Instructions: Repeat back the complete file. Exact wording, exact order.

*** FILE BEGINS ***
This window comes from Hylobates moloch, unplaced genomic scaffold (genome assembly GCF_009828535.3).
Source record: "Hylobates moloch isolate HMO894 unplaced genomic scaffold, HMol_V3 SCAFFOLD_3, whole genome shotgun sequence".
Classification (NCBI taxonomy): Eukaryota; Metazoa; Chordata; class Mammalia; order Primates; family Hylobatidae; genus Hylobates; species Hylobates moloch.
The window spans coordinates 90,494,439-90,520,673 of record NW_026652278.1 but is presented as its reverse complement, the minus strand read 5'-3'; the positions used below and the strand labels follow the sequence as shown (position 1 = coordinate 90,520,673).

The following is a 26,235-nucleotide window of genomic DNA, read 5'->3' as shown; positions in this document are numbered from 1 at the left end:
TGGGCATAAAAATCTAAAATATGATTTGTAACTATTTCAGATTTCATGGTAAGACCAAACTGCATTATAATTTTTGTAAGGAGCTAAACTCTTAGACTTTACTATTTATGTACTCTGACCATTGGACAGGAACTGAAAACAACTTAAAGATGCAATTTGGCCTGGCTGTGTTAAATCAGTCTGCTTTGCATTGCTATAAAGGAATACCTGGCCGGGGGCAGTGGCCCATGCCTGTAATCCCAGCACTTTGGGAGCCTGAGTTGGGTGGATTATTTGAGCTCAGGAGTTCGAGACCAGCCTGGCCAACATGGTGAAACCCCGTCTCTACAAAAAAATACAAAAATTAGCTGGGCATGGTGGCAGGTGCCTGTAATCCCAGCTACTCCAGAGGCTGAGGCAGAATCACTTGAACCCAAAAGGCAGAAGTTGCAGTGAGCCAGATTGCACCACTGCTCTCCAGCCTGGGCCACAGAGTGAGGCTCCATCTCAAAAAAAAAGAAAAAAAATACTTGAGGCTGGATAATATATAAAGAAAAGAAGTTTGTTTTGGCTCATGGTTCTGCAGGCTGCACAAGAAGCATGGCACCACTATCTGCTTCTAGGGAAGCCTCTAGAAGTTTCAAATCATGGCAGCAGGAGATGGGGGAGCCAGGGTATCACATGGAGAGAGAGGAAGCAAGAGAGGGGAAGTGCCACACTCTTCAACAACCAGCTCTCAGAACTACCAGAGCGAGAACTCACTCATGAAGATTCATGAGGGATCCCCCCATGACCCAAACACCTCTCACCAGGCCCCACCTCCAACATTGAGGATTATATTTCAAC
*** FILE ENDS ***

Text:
This window comes from Hylobates moloch, unplaced genomic scaffold (genome assembly GCF_009828535.3).
Source record: "Hylobates moloch isolate HMO894 unplaced genomic scaffold, HMol_V3 SCAFFOLD_3, whole genome shotgun sequence".
Classification (NCBI taxonomy): Eukaryota; Metazoa; Chordata; class Mammalia; order Primates; family Hylobatidae; genus Hylobates; species Hylobates moloch.
The window spans coordinates 90,494,439-90,520,673 of record NW_026652278.1 but is presented as its reverse complement, the minus strand read 5'-3'; the positions used below and the strand labels follow the sequence as shown (position 1 = coordinate 90,520,673).

The following is a 26,235-nucleotide window of genomic DNA, read 5'->3' as shown; positions in this document are numbered from 1 at the left end:
TGGGCATAAAAATCTAAAATATGATTTGTAACTATTTCAGATTTCATGGTAAGACCAAACTGCATTATAATTTTTGTAAGGAGCTAAACTCTTAGACTTTACTATTTATGTACTCTGACCATTGGACAGGAACTGAAAACAACTTAAAGATGCAATTTGGCCTGGCTGTGTTAAATCAGTCTGCTTTGCATTGCTATAAAGGAATACCTGGCCGGGGGCAGTGGCCCATGCCTGTAATCCCAGCACTTTGGGAGCCTGAGTTGGGTGGATTATTTGAGCTCAGGAGTTCGAGACCAGCCTGGCCAACATGGTGAAACCCCGTCTCTACAAAAAAATACAAAAATTAGCTGGGCATGGTGGCAGGTGCCTGTAATCCCAGCTACTCCAGAGGCTGAGGCAGAATCACTTGAACCCAAAAGGCAGAAGTTGCAGTGAGCCAGATTGCACCACTGCTCTCCAGCCTGGGCCACAGAGTGAGGCTCCATCTCAAAAAAAAAGAAAAAAAATACTTGAGGCTGGATAATATATAAAGAAAAGAAGTTTGTTTTGGCTCATGGTTCTGCAGGCTGCACAAGAAGCATGGCACCACTATCTGCTTCTAGGGAAGCCTCTAGAAGTTTCAAATCATGGCAGCAGGAGATGGGGGAGCCAGGGTATCACATGGAGAGAGAGGAAGCAAGAGAGGGGAAGTGCCACACTCTTCAACAACCAGCTCTCAGAACTACCAGAGCGAGAACTCACTCATGAAGATTCATGAGGGATCCCCCCATGACCCAAACACCTCTCACCAGGCCCCACCTCCAACATTGAGGATTATATTTCAAC